However, our results that the stoichiometric ratio of Bcl-XL binding to Bad is always between 1 and 2 in both healthy and STS-induced apoptotic cells (Figs. 5 and 6) further suggest the existence of Bad-Bcl-XL2 trimer [2]. In vitro studies have confirmed the existence of Bad-Bcl-XL dimer, but have not observed Bad-Bcl-XL2 trimer [21–23]. We speculate that the affinity of Bad-Bcl-XL2 trimer may be not as strong as that of Bad-Bcl-XL dimer, thus Bad-Bcl-XL2 trimer has not been detected by in vitro studies.

In order to exclude the possibility that dimer and trimer exist separately in different cells, we also analyzed one of the cells in Fig. 5 and obtained 1.240 (0.381/0.307) of the stoichiometric ratio of Bcl-XL binding to Bad (Fig. 7). The results shown in Fig. 7 further indicate the coexistence of both Bad-Bcl-XL dimer and Bad-Bcl-XL2 trimer in living cells. However, in practical experiments, it is difficult for one cell to satisfy the conditions that both Cd and Ca have a wide concentration range. Therefore, in reality, simultaneous analysis of a few cells was adopted for obtaining more desirable titration curves of ED-Ca and EA-Cd.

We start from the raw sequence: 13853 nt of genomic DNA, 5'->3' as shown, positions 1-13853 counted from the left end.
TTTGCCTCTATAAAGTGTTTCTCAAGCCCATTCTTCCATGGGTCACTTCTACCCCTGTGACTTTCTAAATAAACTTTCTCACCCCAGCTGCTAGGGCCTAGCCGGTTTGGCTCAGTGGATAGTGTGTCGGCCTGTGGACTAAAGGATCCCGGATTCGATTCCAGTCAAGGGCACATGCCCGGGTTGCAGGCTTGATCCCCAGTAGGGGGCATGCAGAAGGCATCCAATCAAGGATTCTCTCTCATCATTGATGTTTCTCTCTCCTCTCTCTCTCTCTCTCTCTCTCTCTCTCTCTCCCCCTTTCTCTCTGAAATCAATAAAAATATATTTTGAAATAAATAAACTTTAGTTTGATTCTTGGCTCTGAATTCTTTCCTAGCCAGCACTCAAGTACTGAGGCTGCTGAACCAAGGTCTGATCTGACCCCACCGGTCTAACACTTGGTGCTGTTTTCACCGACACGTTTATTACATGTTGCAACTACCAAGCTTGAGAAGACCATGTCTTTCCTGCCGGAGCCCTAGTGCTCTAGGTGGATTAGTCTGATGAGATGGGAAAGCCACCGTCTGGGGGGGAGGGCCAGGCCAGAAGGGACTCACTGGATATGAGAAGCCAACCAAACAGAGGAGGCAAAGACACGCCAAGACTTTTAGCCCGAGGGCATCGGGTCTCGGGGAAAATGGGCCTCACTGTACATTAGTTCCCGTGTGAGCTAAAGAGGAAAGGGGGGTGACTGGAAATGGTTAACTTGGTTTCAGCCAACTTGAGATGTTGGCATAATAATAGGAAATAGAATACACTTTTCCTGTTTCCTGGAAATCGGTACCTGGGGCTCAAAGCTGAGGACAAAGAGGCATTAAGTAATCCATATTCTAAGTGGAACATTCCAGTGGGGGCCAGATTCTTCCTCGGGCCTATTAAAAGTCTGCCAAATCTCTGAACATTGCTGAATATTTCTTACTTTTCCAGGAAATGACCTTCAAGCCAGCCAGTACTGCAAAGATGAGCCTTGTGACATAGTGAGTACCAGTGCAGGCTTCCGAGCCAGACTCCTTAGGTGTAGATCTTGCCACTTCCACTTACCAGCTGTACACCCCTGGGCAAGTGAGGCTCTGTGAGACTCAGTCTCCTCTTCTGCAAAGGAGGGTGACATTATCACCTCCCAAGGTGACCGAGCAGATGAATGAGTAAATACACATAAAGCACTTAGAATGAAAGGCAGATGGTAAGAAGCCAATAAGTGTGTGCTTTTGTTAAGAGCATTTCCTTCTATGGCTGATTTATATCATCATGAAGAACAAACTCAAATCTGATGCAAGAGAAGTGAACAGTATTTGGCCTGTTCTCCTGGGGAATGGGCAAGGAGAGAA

figure: Fig. 7

Fig. 7 Stoichiometric ratio of Bad binding to Bcl-XL in the cell indicated by a red box. (a) An SDA of the cell indicated by the red box. (b) Left: pixel-to-pixel EA-Cd plot of the cell indicated by red box in (a) with an EA,max value of 0.381; Right: pixel-to-pixel ED-Ca plot with a ED,max value of 0.307.